To the mama on the brink of breaking

Dear fellow mama, 

“It’s just a bit of crying.”

That’s what you keep telling yourself. When you tell your friends and family the crying is starting to grate on you (understatement of the year), they nod and smile with sympathy. Some might even make a joke about earplugs being essential for the baby days or how they don’t call it the terrible twos for nothing.

You laugh, because that’s what is socially acceptable to do in response. But inside you’re not laughing. Inside you feel another little piece of yourself crumble, because no-one seems to get it. No-one seems to get how bloody hard this all really is. 

The worst part is that other mamas seem to be able to laugh it all off so very easily. They’re facing the same trials and tribulations, but they’re doing it with a smile. How does everyone else cope while you feel like you’re constantly on the verge of falling to your knees?

One of the hardest things about being on the brink of breaking down is that you feel all alone. While you may have a partner who listens at the end of an exhausting day, they can’t really understand how difficult it has been facing a day of tears and never-ending problems only you can solve. 

When you list the reasons why you feel so drained, so out of sorts, it sounds mundane even to your own ears. 

The baby won’t stop crying. 


Your toddler won’t stop throwing tantrums in public. 

You took the children somewhere child-friendly and they cried the entire time. 

The kids refused to eat the meal you spent an hour cooking.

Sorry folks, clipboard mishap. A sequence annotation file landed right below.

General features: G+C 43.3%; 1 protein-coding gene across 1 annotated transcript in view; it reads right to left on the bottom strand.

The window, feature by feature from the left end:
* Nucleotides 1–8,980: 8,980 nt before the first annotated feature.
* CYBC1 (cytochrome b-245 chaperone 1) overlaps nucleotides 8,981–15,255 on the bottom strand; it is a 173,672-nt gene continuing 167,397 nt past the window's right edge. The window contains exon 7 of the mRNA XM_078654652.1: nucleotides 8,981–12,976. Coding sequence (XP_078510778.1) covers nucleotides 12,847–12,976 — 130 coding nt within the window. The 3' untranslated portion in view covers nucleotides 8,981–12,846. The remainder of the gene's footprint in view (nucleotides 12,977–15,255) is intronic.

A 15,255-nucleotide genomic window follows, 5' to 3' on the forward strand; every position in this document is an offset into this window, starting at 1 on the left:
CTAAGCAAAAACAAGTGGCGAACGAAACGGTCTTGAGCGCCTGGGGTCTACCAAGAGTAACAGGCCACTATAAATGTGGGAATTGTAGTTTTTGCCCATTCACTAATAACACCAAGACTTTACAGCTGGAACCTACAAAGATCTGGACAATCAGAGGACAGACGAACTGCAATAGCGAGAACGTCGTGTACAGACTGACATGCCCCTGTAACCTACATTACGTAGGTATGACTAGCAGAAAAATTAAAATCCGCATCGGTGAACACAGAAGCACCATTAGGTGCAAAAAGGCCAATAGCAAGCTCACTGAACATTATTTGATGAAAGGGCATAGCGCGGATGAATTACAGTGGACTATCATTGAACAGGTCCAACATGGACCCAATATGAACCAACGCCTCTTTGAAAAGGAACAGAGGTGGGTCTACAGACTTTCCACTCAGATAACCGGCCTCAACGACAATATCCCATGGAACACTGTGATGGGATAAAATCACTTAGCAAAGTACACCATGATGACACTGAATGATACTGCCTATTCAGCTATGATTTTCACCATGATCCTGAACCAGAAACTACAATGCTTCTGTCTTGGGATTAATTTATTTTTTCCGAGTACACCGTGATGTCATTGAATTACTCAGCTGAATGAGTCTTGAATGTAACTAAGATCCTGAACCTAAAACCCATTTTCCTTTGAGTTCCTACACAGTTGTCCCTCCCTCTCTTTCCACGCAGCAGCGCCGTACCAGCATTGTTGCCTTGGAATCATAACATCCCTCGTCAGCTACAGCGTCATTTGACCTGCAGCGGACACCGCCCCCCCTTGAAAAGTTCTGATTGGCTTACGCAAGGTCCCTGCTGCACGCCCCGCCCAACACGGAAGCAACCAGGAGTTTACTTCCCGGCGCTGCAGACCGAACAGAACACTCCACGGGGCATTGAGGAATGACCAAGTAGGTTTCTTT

Someone drew on the wall. Again. 

You said “no” to going swimming because you’re too tired to cope today and now everyone is crying as if it’s the end of the world. 

It sounds like nothing much. These are all normal issues faced by parents every single day. 

And yet it’s the steady bombardment of all these occurrences and more that eats away at your ability to remain positive. Parenting is repetitive at the best of times, but add in the mental torture of tantrums, crying and stubborn toddlers and it’s like running on a treadmill while someone hurls LEGO bricks at your feet. 

When I became a stay-at-home mum last year I made the decision so I could spend more time with my children. 

I love them. That goes without saying. I wouldn’t give up this time for anything. 

But some weeks I’ve just had enough. The other day I declared I would start looking for another job, because I couldn’t handle another week of the screaming, the demands, the sheer exhaustion of being responsible for two little people. 

It’s more than just a bit of crying. It’s the mental jet lag. The constant feeling of being on edge, waiting and worrying about the next thing that will make this day that much harder. 

Trust me when I say, the mama who laughed off their problems today, may well be crying in the shower tomorrow. 

Never allow your own guilt make you believe that you are less than other parents. Don’t let it trick you into thinking nobody else is finding it this hard. Because it IS hard. We’re all finding it hard. 

Show me a stay-at-home mama who never lost it and yelled at her kids to just “be quiet” and I’ll show you a toddler who never flicks peas on the floor. 

You’re not alone. We are all finding it hard. Sometimes we ALL reach the brink. 

Just keep going mama. You’re doing an amazing job. 

V

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  • Love this and as I commented on your last blog, it’s not just the mental jet lag and irritation, for me it’s the anxiety that’s caused by the tantrums and crying